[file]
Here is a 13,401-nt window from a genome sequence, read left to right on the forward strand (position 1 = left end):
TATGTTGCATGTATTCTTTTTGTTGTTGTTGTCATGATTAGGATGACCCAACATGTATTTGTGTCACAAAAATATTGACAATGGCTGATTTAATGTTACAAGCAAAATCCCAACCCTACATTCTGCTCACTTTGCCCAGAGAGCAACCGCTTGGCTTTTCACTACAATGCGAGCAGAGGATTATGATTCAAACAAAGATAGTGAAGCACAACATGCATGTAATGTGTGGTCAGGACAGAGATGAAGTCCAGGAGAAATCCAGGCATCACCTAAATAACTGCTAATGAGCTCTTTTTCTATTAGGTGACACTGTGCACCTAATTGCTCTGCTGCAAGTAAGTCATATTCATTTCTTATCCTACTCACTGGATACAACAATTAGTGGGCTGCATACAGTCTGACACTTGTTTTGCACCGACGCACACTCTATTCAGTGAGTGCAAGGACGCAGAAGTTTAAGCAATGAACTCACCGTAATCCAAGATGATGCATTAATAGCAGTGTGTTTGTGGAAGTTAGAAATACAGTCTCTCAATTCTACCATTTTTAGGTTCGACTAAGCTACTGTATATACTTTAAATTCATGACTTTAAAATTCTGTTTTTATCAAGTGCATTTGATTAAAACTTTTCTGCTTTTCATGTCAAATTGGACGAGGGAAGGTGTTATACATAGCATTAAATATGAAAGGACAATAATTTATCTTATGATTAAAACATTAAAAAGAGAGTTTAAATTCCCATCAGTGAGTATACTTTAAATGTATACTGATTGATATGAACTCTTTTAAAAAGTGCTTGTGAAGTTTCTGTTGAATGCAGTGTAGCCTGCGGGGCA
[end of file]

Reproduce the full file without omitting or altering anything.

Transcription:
Here is a 13,401-nt window from a genome sequence, read left to right on the forward strand (position 1 = left end):
TATGTTGCATGTATTCTTTTTGTTGTTGTTGTCATGATTAGGATGACCCAACATGTATTTGTGTCACAAAAATATTGACAATGGCTGATTTAATGTTACAAGCAAAATCCCAACCCTACATTCTGCTCACTTTGCCCAGAGAGCAACCGCTTGGCTTTTCACTACAATGCGAGCAGAGGATTATGATTCAAACAAAGATAGTGAAGCACAACATGCATGTAATGTGTGGTCAGGACAGAGATGAAGTCCAGGAGAAATCCAGGCATCACCTAAATAACTGCTAATGAGCTCTTTTTCTATTAGGTGACACTGTGCACCTAATTGCTCTGCTGCAAGTAAGTCATATTCATTTCTTATCCTACTCACTGGATACAACAATTAGTGGGCTGCATACAGTCTGACACTTGTTTTGCACCGACGCACACTCTATTCAGTGAGTGCAAGGACGCAGAAGTTTAAGCAATGAACTCACCGTAATCCAAGATGATGCATTAATAGCAGTGTGTTTGTGGAAGTTAGAAATACAGTCTCTCAATTCTACCATTTTTAGGTTCGACTAAGCTACTGTATATACTTTAAATTCATGACTTTAAAATTCTGTTTTTATCAAGTGCATTTGATTAAAACTTTTCTGCTTTTCATGTCAAATTGGACGAGGGAAGGTGTTATACATAGCATTAAATATGAAAGGACAATAATTTATCTTATGATTAAAACATTAAAAAGAGAGTTTAAATTCCCATCAGTGAGTATACTTTAAATGTATACTGATTGATATGAACTCTTTTAAAAAGTGCTTGTGAAGTTTCTGTTGAATGCAGTGTAGCCTGCGGGGCA